In 1964, American painter and film maker Alfred Leslie and poet Frank O'Hara completed the movie The Last Clean Shirt. It was first shown at the San Francisco Museum of Modern Art in 1964 and later that year at Lincoln Center in New York, causing an uproar among the audience. The movie shows two characters, a black man and a white woman, driving around Manhattan in a convertible car. The Last Clean Shirt is a true collaboration between a film maker and a poet since Frank O'Hara wrote the subtitles to the dialogue or rather the monologue: the woman is indeed the only character who speaks and she furthermore expresses herself in Finnish gibberish, which demanded that subtitles be added.
The notion of territory, of American territory, is particularly relevant to see, read or listen to The Last Clean Shirt. According to the Oxford English Dictionary, a territory is 'the extent of the land belonging to or under the jurisdiction of a ruler or State.' It can also be 'an area defended by an animal or group of animals against others of the same species or an area defended by a team or player in a game.' Finally, a territory is 'a tract of land, a district of undefined boundaries; a region' and 'an area of knowledge, a sphere of thought or action, a province.'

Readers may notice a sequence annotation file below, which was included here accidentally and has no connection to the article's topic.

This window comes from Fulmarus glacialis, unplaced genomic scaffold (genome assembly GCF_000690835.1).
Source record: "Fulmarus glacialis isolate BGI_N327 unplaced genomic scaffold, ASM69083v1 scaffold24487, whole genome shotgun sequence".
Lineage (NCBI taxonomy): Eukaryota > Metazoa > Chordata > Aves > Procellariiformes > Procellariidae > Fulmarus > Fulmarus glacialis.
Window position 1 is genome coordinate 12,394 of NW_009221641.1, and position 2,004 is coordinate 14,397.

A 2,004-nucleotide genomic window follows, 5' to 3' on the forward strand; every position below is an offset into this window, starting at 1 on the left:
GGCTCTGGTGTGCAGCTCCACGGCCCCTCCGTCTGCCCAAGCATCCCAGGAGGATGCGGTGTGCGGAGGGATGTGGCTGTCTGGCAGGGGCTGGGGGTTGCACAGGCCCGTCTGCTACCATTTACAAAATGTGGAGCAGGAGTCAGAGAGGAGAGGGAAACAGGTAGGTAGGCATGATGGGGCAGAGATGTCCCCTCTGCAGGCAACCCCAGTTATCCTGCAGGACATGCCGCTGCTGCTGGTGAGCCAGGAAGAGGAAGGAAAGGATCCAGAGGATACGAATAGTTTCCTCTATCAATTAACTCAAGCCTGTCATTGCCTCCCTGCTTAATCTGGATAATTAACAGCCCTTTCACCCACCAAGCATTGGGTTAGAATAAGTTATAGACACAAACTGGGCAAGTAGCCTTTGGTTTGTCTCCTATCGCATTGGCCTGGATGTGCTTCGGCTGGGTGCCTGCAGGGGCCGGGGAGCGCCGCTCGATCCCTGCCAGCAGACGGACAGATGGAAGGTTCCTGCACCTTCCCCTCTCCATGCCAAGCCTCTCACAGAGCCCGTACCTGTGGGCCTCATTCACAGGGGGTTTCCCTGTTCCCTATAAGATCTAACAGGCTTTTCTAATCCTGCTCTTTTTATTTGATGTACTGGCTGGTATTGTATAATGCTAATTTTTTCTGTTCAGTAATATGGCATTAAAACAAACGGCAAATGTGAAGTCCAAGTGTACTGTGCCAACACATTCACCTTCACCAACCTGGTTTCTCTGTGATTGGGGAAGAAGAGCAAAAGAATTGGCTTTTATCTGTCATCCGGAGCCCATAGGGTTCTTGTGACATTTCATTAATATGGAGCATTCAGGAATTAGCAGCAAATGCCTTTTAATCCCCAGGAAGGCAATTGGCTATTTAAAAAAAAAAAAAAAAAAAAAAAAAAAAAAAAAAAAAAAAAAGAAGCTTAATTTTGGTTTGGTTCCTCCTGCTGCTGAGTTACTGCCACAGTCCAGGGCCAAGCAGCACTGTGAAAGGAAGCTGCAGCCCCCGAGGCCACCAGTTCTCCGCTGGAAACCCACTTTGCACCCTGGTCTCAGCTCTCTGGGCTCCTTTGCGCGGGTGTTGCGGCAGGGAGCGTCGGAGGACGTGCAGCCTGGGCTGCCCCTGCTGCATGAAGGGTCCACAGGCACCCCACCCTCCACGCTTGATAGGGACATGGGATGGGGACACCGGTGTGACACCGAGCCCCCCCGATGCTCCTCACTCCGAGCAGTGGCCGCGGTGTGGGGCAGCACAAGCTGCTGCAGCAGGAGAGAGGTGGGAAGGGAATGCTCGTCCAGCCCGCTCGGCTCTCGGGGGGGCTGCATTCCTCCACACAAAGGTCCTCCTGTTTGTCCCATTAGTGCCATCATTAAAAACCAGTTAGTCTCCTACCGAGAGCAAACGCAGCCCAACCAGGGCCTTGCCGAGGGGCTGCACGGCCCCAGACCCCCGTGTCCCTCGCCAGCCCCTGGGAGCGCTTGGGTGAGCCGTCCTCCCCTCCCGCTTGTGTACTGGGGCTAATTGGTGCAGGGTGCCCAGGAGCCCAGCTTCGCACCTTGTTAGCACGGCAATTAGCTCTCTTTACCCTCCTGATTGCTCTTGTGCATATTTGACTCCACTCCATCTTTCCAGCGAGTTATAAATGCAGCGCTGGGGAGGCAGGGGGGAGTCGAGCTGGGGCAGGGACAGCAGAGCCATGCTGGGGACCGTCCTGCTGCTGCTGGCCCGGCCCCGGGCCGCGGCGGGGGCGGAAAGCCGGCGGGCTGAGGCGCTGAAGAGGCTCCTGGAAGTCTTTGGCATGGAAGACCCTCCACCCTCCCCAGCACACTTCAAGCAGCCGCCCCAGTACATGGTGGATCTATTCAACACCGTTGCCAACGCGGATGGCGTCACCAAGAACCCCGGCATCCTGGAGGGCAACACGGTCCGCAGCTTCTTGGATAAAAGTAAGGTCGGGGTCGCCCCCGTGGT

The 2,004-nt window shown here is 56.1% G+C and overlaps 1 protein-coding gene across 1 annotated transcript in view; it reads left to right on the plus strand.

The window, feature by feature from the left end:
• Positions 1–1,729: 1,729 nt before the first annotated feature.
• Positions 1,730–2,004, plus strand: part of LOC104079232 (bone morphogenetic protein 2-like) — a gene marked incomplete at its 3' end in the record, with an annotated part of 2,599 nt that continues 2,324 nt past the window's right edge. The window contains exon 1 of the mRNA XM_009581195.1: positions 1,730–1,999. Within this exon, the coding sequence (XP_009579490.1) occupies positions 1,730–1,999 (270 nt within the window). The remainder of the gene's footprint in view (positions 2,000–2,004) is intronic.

The film engages some of these notions such as the idea that a territory has to be fought for, or claimed, that it is an area defined by rules and norms. That such rules and norms can be redefined as in a game. To the territory of the city (Manhattan) The Last Clean Shirt juxtaposes more formal and virtual territories: the spaces that matter in the film are more literary and artistic than physical.
The idea of bifurcation, of swerving is at the heart of the film. Although the car itself only makes three turns all in all (including a U-turn), the turning, swerving and skidding takes place elsewhere: such is the uncharted territory that Leslie and O'Hara invite us to explore. For us spectators sitting at the back of the car, the question is: when is it that we are getting off the road?
One can read or see The Last Clean Shirt as a parodic road movie and one might wonder if we are not driving on a side street instead of on the main street. If we accept the ride we are offered, we soon veer off and hit unknown roads towards metaphorical and virtual territories.
The Last Clean Shirt was even more avant-garde or visionary than critics were able to see at the time: it is not merely a film but a new form of work of art, a new literary object, in the wake of the simultaneous poem (Blaise Cendrars). One might then wonder how the film goes beyond simultaneity in the mapping of a new artistic space created between images and words.
Lastly, 30 years before the advent of the internet, one might contend that The Last Clean Shirt had a stab at creating a form of hypertextual or 'intermedia'* space.
[Note * The term 'intermedia' is here borrowed from Dick Higgins's essay Synesthesia & Intersenses : Intermedia originally published in Something Else Newsletter 1, No. 1 (Something Else Press, 1966). It has been reprinted as a chapter in Dick Higgins, Horizons, the Poetics and Theory of the Intermedia (Carbondale, IL: Southern Illinois Univ. Press, 1984). In the essay, Dick Higgins writes that he borrowed the word 'Intermedia' from Coleridge.]